FE News publish exclusive peer to peer thought leadership articles from our feature writers, as well as user generated content across our network of over 3000 Newsrooms, offering multiple sources of the latest education news across the Education and Employability sectors.

FE News also broadcast live events, podcasts with leading experts and thought leaders, webinars, video interviews and Further Education news bulletins so you receive the latest developments in Skills News and across the Apprenticeship, Further Education and Employability sectors.

Every week FE News has over 200 articles and new pieces of content per week. We are a news channel providing the latest Further Education News, giving insight from multiple sources on the latest education policy developments, latest strategies, through to our thought leaders who provide blue sky thinking strategy, best practice and innovation to help look into the future developments for education and the future of work.

In Jan 2021, FE News had over 173,000 unique visitors according to Google Analytics and over 200 new pieces of news content every week, from thought leadership articles, to the latest education news via written word, podcasts, video to press releases from across the sector, putting us in the top 2,000 websites in the UK.

We thought it would be helpful to explain how we tier our latest education news content and how you can get involved and understand how you can read the latest daily Further Education news and how we structure our FE Week of content:

Main Features

Our main features are exclusive and are thought leadership articles and blue sky thinking with experts writing peer to peer news articles about the future of education and the future of work. The focus is solution led thought leadership, sharing best practice, innovation and emerging strategy. These are often articles about the future of education and the future of work, they often then create future education news articles. We limit our main features to a maximum of 20 per week, as they are often about new concepts and new thought processes. Our main features are also exclusive articles responding to the latest education news, maybe an insight from an expert into a policy announcement or response to an education think tank report or a white paper.

FE Voices

FE Voices was originally set up as a section on FE News to give a voice back to the sector. As we now have over 3,000 newsrooms and contributors, FE Voices are usually thought leadership articles, they don’t necessarily have to be exclusive, but usually are, they are slightly shorter than Main Features. FE Voices can include more mixed media with the Further Education News articles, such as embedded podcasts and videos. Our sector response articles asking for different comments and opinions to education policy announcements or responding to a report of white paper are usually held in the FE Voices section. If we have a live podcast in an evening or a radio show such as SkillsWorldLive radio show, the next morning we place the FE podcast recording in the FE Voices section.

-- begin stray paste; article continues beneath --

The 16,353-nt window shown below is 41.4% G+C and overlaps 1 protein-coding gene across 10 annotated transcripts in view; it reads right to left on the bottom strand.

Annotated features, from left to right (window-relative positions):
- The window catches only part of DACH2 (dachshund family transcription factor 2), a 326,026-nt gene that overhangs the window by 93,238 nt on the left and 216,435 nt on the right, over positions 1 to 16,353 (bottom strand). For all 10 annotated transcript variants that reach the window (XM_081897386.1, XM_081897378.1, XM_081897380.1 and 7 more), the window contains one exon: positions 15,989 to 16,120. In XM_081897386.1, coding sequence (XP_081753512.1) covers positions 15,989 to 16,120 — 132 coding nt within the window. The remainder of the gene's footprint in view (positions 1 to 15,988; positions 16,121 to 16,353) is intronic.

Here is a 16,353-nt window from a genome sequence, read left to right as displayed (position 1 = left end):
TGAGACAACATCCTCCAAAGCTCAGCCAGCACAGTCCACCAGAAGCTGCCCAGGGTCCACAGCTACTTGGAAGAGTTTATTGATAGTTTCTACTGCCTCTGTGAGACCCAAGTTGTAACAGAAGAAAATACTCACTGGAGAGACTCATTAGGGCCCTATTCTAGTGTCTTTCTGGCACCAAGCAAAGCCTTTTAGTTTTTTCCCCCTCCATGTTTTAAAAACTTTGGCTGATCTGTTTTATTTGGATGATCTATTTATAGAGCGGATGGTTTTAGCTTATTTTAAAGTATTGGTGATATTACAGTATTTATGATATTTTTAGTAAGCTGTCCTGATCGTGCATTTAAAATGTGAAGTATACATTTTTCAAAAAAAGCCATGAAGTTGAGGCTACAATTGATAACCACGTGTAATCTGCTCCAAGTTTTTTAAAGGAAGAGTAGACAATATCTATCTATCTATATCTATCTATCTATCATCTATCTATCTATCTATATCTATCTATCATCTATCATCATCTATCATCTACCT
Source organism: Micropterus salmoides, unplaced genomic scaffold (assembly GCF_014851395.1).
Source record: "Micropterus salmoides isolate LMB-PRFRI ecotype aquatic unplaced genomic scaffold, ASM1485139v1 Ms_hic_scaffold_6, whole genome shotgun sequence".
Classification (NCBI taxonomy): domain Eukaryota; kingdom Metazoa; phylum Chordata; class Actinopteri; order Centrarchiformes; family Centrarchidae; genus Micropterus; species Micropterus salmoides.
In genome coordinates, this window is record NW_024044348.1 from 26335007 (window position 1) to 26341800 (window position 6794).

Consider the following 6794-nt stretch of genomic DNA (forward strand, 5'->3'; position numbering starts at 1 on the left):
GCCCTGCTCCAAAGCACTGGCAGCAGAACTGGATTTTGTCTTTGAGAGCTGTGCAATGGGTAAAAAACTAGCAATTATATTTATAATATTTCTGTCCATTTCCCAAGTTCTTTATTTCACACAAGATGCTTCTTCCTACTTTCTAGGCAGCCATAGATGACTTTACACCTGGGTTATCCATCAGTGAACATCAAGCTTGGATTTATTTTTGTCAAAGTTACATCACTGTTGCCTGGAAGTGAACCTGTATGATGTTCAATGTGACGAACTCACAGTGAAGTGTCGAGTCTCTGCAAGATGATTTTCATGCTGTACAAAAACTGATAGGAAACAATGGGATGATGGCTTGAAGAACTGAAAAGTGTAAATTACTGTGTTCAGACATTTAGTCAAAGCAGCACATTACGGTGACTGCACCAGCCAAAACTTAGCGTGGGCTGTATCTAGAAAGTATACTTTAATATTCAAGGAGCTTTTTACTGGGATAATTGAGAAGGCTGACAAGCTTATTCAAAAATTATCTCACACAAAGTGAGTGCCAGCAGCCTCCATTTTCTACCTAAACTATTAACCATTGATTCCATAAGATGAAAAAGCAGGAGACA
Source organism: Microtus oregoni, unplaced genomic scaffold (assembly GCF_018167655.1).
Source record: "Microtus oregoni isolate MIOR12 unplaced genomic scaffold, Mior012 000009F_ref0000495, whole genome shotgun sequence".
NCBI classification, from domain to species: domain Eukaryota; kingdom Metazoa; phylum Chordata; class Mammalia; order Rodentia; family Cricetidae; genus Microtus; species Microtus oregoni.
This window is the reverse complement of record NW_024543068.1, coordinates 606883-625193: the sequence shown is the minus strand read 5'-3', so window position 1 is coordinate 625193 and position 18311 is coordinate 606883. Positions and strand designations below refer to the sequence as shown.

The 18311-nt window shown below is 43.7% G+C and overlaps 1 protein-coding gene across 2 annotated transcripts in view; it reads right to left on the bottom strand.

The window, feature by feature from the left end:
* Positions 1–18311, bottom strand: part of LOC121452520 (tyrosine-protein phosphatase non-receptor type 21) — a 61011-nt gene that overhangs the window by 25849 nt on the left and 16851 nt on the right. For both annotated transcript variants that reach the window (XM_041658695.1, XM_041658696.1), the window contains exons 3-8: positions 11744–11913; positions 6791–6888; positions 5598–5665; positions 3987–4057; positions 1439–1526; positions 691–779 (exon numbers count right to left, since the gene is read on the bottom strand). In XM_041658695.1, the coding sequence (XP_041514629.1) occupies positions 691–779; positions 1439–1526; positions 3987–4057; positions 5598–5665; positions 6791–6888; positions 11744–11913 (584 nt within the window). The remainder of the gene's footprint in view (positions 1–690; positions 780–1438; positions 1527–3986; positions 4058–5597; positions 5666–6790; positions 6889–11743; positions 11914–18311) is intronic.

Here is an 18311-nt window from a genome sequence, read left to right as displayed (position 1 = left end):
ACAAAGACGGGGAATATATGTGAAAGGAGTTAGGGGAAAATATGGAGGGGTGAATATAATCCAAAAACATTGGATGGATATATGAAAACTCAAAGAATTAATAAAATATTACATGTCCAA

Sector News

In sector news we have a blend of content from Press Releases, education resources, reports, education research, white papers from a range of contributors. We have a lot of positive education news articles from colleges, awarding organisations and Apprenticeship Training Providers, press releases from DfE to Think Tanks giving the overview of a report, through to helpful resources to help you with delivering education strategies to your learners and students.

Podcasts

We have a range of education podcasts on FE News, from hour long full production FE podcasts such as SkillsWorldLive in conjunction with the Federation of Awarding Bodies, to weekly podcasts from experts and thought leaders, providing advice and guidance to leaders. FE News also record podcasts at conferences and events, giving you one on one podcasts with education and skills experts on the latest strategies and developments.

We have over 150 education podcasts on FE News, ranging from EdTech podcasts with experts discussing Education 4.0 and how technology is complimenting and transforming education, to podcasts with experts discussing education research, the future of work, how to develop skills systems for jobs of the future to interviews with the Apprenticeship and Skills Minister.

We record our own exclusive FE News podcasts, work in conjunction with sector partners such as FAB to create weekly podcasts and daily education podcasts, through to working with sector leaders creating exclusive education news podcasts.

Education Video Interviews

FE News have over 700 FE Video interviews and have been recording education video interviews with experts for over 12 years. These are usually vox pop video interviews with experts across education and work, discussing blue sky thinking ideas and views about the future of education and work.

Events

FE News has a free events calendar to check out the latest conferences, webinars and events to keep up to date with the latest education news and strategies.

FE Newsrooms

The FE Newsroom is home to your content if you are a FE News contributor. It also help the audience develop relationship with either you as an individual or your organisation as they can click through and ‘box set’ consume all of your previous thought leadership articles, latest education news press releases, videos and education podcasts.

Do you want to contribute, share your ideas or vision or share a press release?

If you want to write a thought leadership article, share your ideas and vision for the future of education or the future of work, write a press release sharing the latest education news or contribute to a podcast, first of all you need to set up a FE Newsroom login (which is free): once the team have approved your newsroom (all content, newsrooms are all approved by a member of the FE News team- no robots are used in this process!), you can then start adding content (again all articles, videos and podcasts are all approved by the FE News editorial team before they go live on FE News). As all newsrooms and content are approved by the FE News team, there will be a slight delay on the team being able to review and approve content.

 RSS IconRSS Feed Selection Page